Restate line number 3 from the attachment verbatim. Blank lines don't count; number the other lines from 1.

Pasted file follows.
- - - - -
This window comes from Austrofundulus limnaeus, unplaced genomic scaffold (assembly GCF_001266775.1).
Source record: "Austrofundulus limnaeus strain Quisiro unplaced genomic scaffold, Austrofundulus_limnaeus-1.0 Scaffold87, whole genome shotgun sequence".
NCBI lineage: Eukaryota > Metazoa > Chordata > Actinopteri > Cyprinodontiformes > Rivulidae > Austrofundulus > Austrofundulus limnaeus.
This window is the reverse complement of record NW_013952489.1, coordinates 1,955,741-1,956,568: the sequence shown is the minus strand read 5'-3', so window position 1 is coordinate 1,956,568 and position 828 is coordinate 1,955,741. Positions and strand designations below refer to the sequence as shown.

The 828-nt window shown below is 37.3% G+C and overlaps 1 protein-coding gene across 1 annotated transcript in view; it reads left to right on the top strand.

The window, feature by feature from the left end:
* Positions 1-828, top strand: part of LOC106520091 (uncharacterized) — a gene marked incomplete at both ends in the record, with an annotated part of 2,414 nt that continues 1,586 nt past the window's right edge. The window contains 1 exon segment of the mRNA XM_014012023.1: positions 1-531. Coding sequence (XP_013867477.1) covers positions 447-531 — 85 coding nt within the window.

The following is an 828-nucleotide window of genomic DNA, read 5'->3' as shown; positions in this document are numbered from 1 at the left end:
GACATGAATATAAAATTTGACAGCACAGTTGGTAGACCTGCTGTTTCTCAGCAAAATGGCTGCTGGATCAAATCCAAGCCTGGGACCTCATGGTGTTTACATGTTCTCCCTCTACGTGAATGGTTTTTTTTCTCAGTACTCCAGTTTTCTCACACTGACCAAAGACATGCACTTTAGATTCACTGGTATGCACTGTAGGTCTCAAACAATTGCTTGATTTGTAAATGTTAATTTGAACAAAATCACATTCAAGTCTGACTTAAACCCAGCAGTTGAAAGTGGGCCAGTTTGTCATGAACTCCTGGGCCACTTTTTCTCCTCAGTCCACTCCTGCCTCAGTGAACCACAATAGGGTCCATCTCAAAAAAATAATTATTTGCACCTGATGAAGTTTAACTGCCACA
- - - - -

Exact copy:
NCBI lineage: Eukaryota > Metazoa > Chordata > Actinopteri > Cyprinodontiformes > Rivulidae > Austrofundulus > Austrofundulus limnaeus.